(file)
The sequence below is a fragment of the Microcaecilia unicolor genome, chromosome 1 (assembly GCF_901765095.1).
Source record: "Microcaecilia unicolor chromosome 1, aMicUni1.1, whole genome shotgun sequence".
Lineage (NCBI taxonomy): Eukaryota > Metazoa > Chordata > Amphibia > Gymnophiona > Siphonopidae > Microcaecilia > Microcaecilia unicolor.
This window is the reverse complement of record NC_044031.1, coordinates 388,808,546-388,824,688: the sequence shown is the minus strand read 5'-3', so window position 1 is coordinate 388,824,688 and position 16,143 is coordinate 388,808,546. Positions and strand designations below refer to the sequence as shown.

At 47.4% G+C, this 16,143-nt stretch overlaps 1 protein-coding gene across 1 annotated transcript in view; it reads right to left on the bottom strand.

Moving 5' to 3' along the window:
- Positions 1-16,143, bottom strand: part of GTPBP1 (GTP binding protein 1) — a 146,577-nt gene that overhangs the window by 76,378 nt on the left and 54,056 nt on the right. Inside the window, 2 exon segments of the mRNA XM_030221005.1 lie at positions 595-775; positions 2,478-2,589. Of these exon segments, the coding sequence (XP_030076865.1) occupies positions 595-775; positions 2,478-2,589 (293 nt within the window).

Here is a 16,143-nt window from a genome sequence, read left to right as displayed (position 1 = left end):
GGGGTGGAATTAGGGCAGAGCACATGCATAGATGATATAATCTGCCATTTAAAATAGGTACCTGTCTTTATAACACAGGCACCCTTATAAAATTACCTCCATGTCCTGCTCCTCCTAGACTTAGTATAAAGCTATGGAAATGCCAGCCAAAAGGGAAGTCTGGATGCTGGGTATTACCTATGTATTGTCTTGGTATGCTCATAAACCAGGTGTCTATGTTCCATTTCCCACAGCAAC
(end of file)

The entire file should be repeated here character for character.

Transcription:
The sequence below is a fragment of the Microcaecilia unicolor genome, chromosome 1 (assembly GCF_901765095.1).
Source record: "Microcaecilia unicolor chromosome 1, aMicUni1.1, whole genome shotgun sequence".
Lineage (NCBI taxonomy): Eukaryota > Metazoa > Chordata > Amphibia > Gymnophiona > Siphonopidae > Microcaecilia > Microcaecilia unicolor.
This window is the reverse complement of record NC_044031.1, coordinates 388,808,546-388,824,688: the sequence shown is the minus strand read 5'-3', so window position 1 is coordinate 388,824,688 and position 16,143 is coordinate 388,808,546. Positions and strand designations below refer to the sequence as shown.

At 47.4% G+C, this 16,143-nt stretch overlaps 1 protein-coding gene across 1 annotated transcript in view; it reads right to left on the bottom strand.

Moving 5' to 3' along the window:
- Positions 1-16,143, bottom strand: part of GTPBP1 (GTP binding protein 1) — a 146,577-nt gene that overhangs the window by 76,378 nt on the left and 54,056 nt on the right. Inside the window, 2 exon segments of the mRNA XM_030221005.1 lie at positions 595-775; positions 2,478-2,589. Of these exon segments, the coding sequence (XP_030076865.1) occupies positions 595-775; positions 2,478-2,589 (293 nt within the window).

Here is a 16,143-nt window from a genome sequence, read left to right as displayed (position 1 = left end):
GGGGTGGAATTAGGGCAGAGCACATGCATAGATGATATAATCTGCCATTTAAAATAGGTACCTGTCTTTATAACACAGGCACCCTTATAAAATTACCTCCATGTCCTGCTCCTCCTAGACTTAGTATAAAGCTATGGAAATGCCAGCCAAAAGGGAAGTCTGGATGCTGGGTATTACCTATGTATTGTCTTGGTATGCTCATAAACCAGGTGTCTATGTTCCATTTCCCACAGCAAC